The State’s Capital City is considering legalizing dockless electric scooters, or e-scooters. These two-wheeled scooters are increasingly popular modes of transportation in urban areas. Riders use a phone app to active the scooter, pay a fee depending on the amount of time they use it, then leave the scooter at their destination.
Charleston City Councilman Emmett Pepper is the lead sponsor of an ordinance legalizing their use. He is quoted in the Charleston Gazette-Mail saying that the scooters are already being used, even though it’s currently against the law, so it is best if they are regulated.
“I think we just need to modernize the code to make something that’s popular and widely acceptable… to be authorized and to also have some safety precautions put in there and give some guidance to the populace on how to operate them safely.”
The proposed ordinance includes a number of prohibitions: No riding the scooter on a road where the speed limit is more than 30 mph (the scooter’s maximum speed can be no more than 25 mph), no one under 16 can ride, you cannot ride the scooter on the sidewalk, and scooters cannot be left on the sidewalk.
Those proposed rules and others make sense, and if consistently obeyed, the scooters might be an intriguing and novel entry into the era of “micro-mobility.” However, the reality is that in many cities where the scooters have been around for a few years, they are a giant headache and often a hazard.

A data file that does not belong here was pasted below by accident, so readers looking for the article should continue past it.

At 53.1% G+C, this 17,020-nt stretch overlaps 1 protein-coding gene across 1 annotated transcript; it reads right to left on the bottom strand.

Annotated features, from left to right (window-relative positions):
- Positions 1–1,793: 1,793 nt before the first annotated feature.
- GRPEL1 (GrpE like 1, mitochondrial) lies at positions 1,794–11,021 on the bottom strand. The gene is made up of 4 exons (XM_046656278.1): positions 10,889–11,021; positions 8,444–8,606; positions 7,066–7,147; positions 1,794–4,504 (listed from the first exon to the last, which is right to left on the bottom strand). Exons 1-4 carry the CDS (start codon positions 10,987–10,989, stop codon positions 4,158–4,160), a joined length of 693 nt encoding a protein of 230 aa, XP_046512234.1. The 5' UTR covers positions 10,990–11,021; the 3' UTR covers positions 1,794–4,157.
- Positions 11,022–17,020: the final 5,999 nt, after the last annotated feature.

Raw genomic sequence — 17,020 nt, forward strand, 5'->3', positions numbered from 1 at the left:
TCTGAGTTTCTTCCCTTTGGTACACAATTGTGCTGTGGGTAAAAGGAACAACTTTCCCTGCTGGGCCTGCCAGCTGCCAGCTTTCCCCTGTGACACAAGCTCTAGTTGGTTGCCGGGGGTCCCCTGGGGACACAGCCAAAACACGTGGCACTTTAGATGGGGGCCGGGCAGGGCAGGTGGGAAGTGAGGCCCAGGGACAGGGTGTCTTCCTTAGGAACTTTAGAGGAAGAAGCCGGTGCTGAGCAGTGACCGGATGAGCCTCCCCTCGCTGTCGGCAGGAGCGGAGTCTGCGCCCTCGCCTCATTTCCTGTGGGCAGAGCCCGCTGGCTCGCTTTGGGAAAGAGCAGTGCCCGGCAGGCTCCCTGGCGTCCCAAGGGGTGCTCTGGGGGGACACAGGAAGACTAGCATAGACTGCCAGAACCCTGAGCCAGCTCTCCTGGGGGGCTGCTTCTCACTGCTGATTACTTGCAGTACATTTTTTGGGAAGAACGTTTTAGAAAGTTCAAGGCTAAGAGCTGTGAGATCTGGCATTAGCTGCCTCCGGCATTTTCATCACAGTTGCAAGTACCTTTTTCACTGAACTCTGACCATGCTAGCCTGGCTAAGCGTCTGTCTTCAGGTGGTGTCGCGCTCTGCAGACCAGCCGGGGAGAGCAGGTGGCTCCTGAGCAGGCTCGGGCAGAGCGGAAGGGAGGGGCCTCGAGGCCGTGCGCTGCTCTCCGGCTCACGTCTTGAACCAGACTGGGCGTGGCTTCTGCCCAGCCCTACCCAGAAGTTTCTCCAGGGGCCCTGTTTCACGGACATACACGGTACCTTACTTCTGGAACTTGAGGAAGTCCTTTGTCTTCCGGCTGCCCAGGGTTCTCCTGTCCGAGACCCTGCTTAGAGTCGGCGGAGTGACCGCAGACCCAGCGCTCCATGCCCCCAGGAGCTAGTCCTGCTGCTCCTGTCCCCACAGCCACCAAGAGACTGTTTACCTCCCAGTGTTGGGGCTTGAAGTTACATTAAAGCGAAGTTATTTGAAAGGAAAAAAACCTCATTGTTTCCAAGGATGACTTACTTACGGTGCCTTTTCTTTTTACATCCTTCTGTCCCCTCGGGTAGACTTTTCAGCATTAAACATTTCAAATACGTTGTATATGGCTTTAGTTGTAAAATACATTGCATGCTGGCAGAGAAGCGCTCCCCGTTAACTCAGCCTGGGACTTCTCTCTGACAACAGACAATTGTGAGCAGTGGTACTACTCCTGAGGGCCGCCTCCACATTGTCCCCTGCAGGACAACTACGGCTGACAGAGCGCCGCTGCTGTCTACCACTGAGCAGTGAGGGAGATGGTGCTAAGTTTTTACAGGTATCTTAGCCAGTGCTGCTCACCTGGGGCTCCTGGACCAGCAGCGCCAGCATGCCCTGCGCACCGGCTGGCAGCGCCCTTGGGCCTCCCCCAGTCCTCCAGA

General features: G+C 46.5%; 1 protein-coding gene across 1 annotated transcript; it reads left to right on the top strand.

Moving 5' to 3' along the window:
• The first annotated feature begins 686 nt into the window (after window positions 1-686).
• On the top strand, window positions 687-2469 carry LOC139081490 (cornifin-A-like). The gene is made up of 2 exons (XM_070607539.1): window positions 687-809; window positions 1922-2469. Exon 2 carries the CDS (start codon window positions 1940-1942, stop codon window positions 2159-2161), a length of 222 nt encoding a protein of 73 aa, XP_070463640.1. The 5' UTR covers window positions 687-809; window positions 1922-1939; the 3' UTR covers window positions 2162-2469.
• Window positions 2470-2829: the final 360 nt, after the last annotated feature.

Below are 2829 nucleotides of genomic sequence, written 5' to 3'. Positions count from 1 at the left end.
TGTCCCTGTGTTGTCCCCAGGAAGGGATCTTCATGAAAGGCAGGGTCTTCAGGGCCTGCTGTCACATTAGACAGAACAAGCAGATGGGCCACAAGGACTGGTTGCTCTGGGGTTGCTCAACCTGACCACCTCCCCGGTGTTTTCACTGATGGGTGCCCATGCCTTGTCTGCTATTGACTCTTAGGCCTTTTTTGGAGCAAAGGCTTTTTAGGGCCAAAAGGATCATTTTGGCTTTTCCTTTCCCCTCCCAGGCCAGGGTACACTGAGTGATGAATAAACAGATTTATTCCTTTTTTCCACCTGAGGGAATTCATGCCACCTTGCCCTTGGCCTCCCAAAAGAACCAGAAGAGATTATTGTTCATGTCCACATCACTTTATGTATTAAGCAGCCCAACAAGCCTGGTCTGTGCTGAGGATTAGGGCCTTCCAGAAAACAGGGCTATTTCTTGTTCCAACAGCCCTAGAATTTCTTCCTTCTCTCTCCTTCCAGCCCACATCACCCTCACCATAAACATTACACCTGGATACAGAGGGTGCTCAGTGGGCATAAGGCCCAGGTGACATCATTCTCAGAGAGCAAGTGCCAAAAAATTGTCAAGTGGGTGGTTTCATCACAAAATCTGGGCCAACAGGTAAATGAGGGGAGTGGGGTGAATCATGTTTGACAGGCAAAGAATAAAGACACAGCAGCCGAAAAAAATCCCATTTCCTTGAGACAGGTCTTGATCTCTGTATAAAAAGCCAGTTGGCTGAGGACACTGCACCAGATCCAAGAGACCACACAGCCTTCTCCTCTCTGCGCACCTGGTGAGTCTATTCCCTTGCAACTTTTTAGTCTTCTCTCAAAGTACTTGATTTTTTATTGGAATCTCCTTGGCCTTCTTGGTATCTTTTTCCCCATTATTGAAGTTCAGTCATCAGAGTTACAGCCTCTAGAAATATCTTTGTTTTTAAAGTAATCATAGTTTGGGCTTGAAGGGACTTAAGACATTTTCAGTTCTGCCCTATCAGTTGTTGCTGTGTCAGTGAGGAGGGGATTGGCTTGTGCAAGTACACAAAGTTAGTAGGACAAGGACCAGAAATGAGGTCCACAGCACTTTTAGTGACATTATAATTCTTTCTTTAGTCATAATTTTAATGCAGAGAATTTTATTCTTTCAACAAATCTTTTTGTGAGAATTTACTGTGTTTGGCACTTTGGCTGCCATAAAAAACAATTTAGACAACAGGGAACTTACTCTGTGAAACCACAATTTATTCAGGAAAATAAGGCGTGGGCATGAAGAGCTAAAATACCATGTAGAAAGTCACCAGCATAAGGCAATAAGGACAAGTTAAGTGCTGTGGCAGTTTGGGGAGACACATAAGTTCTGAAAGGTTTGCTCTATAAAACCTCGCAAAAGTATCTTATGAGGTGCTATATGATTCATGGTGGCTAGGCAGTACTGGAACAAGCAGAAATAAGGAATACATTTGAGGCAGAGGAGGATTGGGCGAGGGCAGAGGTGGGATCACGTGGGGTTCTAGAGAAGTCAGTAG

Scooter riders routinely ignore the rules, weave in and out of traffic, ride on sidewalks and dump the scooters wherever they choose. Most riders don’t wear helmets, which means lots of injuries.
Austin, Texas was flooded with the scooters a few years ago. A study by Austin Public Health during a three month period in 2018 found 271 scooter riders sustained injuries serious enough to go to the hospital, and about half of them had head injuries.
The study also found that one-third of the individuals who were hurt were riding an e-scooter for the first time. The Austin study noted meekly, “additional training may be necessary.”
A study by the National Library of Medicine determined that “Injuries caused by electric scooters are an emerging phenomenon despite existing regulations. A striking 25 percent of injuries seen require surgery.”
Some cities are fed up with the scooters. The Columbus (Ohio) Dispatch reports that city is limiting where they can be ridden “due to concerns related to pedestrian safety and reckless use of scooters.” Cincinnati is considering banning the scooters and St. Louis already has.
Yes, the scooters are already on the streets and sidewalks of Charleston, even though they are against the law. A city police officer testified to the City Planning, Streets and Traffic Committee last month that the police are too busy attending to more urgent matters to enforce the code.
That should be a warning. Legalizing the scooters will mean a dramatic increase in the number of riders and a rise in complaints about those not following the rules. The police do not have the time or manpower to chase down a 17-year-old kid riding a scooter through a crowd on the sidewalk or weaving through traffic.
The desired impression of e-scooter proponents is of a helmeted hipster gliding carefully along a city street, making their eco-friendly way to work at a tech firm. There will be a few of those, but the reality is closer to an unskilled rider creating a hazard for himself and others.